The Major and Minor in Psychology

This section of the website contains critical information about the Psychology major and minor.

The Department of Psychology offers courses in both traditional and newly developed areas of psychological science. The department supports two degree programs: a Bachelor of Arts degree and a Bachelor of Science degree. Both degrees provide an excellent liberal arts and sciences education and offer a strong grounding in the major domain areas of psychology. However, the two degrees differ in their focus, so students should carefully note the requirements of each degree and decide which will best serve their academic and occupational goals.

The Bachelor of Arts (B.A.) degree provides a broad undergraduate overview of the field of psychology. Students who are considering entering a career in human services or a psychology-related field where graduate training in psychology is not required (e.g., social work, education, business, or health-related occupations such as nursing or physical therapy) may consider the BA degree.

The Bachelor of Science (B.S.) degree provides the same broad background in psychology, but also prepares students for advanced training in the field of psychology or a related scientific discipline. This degree provides a curriculum that emphasizes mathematical and methodological skills that psychologists utilize when studying human behavior, as well as the behavior of non-human animal species. The BS degree will be especially useful for those who plan to pursue advanced graduate-level study in psychology or a related natural science discipline such as neuroscience or medical research.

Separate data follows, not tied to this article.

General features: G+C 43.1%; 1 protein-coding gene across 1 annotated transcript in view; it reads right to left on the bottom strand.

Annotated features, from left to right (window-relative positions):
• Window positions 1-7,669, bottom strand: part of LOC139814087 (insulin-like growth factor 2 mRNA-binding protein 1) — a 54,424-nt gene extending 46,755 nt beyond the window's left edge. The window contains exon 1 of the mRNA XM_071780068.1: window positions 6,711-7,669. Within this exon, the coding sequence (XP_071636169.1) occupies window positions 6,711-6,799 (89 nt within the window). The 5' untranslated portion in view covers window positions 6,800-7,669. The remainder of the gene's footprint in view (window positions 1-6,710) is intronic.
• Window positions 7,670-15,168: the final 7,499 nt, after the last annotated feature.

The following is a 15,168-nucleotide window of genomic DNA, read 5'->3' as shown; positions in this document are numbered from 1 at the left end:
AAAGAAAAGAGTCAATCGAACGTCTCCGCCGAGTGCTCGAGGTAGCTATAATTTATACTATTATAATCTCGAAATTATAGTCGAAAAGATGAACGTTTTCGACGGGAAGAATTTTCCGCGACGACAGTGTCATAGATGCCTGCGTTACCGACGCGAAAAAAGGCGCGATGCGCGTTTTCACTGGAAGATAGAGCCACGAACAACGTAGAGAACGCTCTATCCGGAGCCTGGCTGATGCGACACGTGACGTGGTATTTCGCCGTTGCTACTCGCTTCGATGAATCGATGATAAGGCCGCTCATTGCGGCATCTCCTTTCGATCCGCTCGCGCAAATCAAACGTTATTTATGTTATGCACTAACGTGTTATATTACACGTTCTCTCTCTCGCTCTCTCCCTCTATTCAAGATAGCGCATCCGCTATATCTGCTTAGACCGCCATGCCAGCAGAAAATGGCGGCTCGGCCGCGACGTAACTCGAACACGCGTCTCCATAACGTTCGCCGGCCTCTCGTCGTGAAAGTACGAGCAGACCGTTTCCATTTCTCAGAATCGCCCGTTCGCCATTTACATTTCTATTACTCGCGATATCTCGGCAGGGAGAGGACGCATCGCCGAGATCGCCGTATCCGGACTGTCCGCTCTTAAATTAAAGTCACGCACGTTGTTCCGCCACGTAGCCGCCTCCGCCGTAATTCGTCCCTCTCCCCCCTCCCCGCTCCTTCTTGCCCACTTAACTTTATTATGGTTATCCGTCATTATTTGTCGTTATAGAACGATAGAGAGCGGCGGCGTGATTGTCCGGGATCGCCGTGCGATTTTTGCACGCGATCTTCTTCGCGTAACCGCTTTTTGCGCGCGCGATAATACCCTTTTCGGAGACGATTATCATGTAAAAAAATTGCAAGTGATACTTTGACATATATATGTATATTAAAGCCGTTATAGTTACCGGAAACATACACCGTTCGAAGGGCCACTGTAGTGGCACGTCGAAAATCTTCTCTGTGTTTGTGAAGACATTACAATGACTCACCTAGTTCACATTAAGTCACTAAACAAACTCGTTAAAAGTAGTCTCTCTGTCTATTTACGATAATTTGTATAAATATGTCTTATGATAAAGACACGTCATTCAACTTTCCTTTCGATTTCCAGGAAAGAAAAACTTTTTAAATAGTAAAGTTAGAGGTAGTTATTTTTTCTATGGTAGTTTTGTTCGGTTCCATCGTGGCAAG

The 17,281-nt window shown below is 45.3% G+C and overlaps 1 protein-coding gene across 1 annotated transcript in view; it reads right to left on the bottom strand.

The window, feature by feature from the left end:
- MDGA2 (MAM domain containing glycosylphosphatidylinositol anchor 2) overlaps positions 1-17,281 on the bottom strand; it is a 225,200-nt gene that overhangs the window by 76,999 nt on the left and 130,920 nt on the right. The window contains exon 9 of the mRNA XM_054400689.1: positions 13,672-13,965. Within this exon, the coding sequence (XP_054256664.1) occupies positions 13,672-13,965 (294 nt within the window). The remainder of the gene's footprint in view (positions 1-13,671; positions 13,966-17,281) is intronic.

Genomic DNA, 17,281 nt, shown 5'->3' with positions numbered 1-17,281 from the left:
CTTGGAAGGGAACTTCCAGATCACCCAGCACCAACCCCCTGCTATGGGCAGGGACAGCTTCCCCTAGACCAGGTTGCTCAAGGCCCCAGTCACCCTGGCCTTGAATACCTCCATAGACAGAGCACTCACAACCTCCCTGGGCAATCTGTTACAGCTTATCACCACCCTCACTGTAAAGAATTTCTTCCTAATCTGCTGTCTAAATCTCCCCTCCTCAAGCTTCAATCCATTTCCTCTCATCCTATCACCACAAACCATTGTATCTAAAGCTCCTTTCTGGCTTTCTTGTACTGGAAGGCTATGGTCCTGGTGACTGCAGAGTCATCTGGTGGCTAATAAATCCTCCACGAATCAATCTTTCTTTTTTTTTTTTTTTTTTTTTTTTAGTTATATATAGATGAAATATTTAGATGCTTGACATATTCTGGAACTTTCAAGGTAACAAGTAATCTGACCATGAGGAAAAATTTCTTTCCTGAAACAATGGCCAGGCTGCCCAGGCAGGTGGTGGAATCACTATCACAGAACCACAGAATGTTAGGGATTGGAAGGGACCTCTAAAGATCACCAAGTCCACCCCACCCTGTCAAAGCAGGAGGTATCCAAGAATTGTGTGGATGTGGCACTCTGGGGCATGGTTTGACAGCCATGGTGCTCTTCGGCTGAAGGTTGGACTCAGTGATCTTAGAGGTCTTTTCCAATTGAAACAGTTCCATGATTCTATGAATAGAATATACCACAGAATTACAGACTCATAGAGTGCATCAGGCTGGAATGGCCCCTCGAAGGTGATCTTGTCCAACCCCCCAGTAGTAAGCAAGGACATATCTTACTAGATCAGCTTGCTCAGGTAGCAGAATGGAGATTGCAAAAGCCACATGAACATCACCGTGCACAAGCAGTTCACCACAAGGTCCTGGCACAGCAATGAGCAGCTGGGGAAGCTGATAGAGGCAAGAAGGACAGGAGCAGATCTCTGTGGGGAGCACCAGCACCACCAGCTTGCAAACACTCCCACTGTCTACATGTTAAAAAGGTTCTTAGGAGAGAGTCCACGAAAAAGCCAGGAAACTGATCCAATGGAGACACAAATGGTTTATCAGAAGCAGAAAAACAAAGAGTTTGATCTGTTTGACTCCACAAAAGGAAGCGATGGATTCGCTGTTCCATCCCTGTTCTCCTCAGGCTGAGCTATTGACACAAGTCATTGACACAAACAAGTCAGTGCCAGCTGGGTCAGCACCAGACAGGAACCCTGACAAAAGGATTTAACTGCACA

Use the links in the left column to do the following:

  • Review the specific course requirements for the different degree programs in Psychology (the B.A. and the B.S.) and determine which one better fits your educational and career goals.
  • Once you have decided on a degree path, declare your major (or minor) in Psychology online.
  • Make an appointment to meet with your assigned advisor. This is important for many reasons: tracking your progress towards graduation, talking about academic and career goals, planning future course selections, evaluating whether the degree program you selected is best for meeting your goals, and more.
  • Finally, review the advising tips that we have gathered to assist you in academic planning and course selection.